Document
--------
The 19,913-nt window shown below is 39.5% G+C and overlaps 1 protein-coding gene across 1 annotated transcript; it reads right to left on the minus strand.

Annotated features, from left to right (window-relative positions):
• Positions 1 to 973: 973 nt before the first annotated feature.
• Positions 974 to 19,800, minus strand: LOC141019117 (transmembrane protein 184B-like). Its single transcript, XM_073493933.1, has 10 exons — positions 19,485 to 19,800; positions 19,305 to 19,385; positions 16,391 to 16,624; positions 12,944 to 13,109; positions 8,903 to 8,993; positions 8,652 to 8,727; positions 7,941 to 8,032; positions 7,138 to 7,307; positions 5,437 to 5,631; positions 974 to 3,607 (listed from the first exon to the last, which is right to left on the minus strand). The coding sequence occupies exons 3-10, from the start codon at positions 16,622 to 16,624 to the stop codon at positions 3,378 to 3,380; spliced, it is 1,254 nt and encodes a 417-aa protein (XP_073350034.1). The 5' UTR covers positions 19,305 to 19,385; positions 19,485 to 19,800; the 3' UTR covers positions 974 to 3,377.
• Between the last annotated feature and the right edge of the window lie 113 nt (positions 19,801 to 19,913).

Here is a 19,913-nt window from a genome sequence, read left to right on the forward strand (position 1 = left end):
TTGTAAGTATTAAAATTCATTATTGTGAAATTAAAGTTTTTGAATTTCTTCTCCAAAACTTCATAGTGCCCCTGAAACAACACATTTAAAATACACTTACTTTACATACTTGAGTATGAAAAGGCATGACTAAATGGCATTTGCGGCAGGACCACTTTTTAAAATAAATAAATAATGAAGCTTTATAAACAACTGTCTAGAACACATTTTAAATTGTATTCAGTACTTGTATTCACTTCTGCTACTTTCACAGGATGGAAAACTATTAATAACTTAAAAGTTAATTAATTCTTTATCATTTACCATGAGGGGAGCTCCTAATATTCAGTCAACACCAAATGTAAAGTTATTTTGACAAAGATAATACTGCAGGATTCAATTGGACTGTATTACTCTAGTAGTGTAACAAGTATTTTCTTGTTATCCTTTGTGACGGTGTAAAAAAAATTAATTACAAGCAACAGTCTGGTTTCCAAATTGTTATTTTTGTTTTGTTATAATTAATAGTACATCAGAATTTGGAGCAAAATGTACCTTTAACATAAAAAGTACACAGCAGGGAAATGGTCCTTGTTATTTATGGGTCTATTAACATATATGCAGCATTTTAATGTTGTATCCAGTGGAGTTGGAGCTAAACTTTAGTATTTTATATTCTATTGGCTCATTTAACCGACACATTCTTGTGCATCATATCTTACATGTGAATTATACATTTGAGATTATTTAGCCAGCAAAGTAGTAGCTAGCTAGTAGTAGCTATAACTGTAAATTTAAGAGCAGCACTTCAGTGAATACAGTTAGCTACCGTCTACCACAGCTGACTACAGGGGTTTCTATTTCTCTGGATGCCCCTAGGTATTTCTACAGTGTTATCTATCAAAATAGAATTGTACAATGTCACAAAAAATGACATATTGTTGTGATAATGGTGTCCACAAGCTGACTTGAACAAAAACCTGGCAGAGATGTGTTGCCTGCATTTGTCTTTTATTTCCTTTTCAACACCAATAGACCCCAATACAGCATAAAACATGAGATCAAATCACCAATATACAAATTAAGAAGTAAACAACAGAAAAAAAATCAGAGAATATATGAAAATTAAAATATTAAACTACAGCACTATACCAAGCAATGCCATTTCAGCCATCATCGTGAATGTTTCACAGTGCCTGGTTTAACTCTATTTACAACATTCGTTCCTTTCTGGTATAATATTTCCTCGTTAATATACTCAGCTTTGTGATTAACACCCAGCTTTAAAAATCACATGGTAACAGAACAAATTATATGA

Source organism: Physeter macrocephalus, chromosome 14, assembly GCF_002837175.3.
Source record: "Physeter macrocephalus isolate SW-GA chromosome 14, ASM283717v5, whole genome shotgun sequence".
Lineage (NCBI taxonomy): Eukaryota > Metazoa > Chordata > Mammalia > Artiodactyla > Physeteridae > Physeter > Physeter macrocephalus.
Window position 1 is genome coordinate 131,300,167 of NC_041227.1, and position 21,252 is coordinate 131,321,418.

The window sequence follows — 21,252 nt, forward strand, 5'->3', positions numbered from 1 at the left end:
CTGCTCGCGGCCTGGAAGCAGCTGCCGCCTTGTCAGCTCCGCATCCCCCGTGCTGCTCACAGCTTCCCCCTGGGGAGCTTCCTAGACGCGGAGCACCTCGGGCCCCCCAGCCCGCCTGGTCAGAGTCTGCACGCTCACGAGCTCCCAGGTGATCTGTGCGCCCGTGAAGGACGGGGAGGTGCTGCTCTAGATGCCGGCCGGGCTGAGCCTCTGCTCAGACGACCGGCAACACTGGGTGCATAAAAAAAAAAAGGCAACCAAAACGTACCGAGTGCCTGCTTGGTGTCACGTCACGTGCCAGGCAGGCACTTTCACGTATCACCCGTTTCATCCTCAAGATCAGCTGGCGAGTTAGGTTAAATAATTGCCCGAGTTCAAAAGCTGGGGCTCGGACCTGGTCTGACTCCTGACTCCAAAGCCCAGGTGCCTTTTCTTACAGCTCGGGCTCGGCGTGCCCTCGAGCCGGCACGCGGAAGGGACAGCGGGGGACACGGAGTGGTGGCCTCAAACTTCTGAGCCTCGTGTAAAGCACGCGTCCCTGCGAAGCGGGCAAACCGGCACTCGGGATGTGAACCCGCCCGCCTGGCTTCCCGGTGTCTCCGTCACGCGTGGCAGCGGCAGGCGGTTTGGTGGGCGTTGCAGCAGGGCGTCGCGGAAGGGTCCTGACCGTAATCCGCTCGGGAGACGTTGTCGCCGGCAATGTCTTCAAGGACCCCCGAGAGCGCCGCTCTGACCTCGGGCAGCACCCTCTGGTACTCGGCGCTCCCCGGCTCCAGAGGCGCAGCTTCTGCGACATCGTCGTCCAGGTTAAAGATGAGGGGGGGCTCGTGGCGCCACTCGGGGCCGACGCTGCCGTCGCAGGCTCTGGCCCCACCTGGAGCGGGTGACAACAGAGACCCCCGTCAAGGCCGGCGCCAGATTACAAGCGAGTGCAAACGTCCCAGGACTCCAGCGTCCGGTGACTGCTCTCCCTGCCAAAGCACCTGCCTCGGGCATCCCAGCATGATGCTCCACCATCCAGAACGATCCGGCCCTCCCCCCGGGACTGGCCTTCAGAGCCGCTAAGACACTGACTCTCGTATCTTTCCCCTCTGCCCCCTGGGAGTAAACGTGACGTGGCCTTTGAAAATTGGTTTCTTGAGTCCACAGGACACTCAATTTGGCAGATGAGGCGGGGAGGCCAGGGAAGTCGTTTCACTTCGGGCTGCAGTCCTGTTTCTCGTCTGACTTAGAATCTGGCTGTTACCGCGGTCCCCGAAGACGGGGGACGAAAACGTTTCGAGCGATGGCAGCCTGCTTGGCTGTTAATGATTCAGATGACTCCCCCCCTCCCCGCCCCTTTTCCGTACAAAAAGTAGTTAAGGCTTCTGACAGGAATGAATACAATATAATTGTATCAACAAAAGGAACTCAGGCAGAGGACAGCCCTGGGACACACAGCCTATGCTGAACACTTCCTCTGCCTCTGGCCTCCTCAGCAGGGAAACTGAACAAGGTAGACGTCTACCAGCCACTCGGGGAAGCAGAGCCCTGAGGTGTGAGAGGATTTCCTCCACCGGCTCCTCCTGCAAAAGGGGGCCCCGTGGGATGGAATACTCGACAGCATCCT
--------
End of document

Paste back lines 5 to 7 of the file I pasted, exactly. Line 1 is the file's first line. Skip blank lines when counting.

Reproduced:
• Between the last annotated feature and the right edge of the window lie 113 nt (positions 19,801 to 19,913).

Here is a 19,913-nt window from a genome sequence, read left to right on the forward strand (position 1 = left end):
TTGTAAGTATTAAAATTCATTATTGTGAAATTAAAGTTTTTGAATTTCTTCTCCAAAACTTCATAGTGCCCCTGAAACAACACATTTAAAATACACTTACTTTACATACTTGAGTATGAAAAGGCATGACTAAATGGCATTTGCGGCAGGACCACTTTTTAAAATAAATAAATAATGAAGCTTTATAAACAACTGTCTAGAACACATTTTAAATTGTATTCAGTACTTGTATTCACTTCTGCTACTTTCACAGGATGGAAAACTATTAATAACTTAAAAGTTAATTAATTCTTTATCATTTACCATGAGGGGAGCTCCTAATATTCAGTCAACACCAAATGTAAAGTTATTTTGACAAAGATAATACTGCAGGATTCAATTGGACTGTATTACTCTAGTAGTGTAACAAGTATTTTCTTGTTATCCTTTGTGACGGTGTAAAAAAAATTAATTACAAGCAACAGTCTGGTTTCCAAATTGTTATTTTTGTTTTGTTATAATTAATAGTACATCAGAATTTGGAGCAAAATGTACCTTTAACATAAAAAGTACACAGCAGGGAAATGGTCCTTGTTATTTATGGGTCTATTAACATATATGCAGCATTTTAATGTTGTATCCAGTGGAGTTGGAGCTAAACTTTAGTATTTTATATTCTATTGGCTCATTTAACCGACACATTCTTGTGCATCATATCTTACATGTGAATTATACATTTGAGATTATTTAGCCAGCAAAGTAGTAGCTAGCTAGTAGTAGCTATAACTGTAAATTTAAGAGCAGCACTTCAGTGAATACAGTTAGCTACCGTCTACCACAGCTGACTACAGGGGTTTCTATTTCTCTGGATGCCCCTAGGTATTTCTACAGTGTTATCTATCAAAATAGAATTGTACAATGTCACAAAAAATGACATATTGTTGTGATAATGGTGTCCACAAGCTGACTTGAACAAAAACCTGGCAGAGATGTGTTGCCTGCATTTGTCTTTTATTTCCTTTTCAACACCAATAGACCCCAATACAGCATAAAACATGAGATCAAATCACCAATATACAAATTAAGAAGTAAACAACAGAAAAAAAATCAGAGAATATATGAAAATTAAAATATTAAACTACAGCACTATACCAAGCAATGCCATTTCAGCCATCATCGTGAATGTTTCACAGTGCCTGGTTTAACTCTATTTACAACATTCGTTCCTTTCTGGTATAATATTTCCTCGTTAATATACTCAGCTTTGTGATTAACACCCAGCTTTAAAAATCACATGGTAACAGAACAAATTATATGA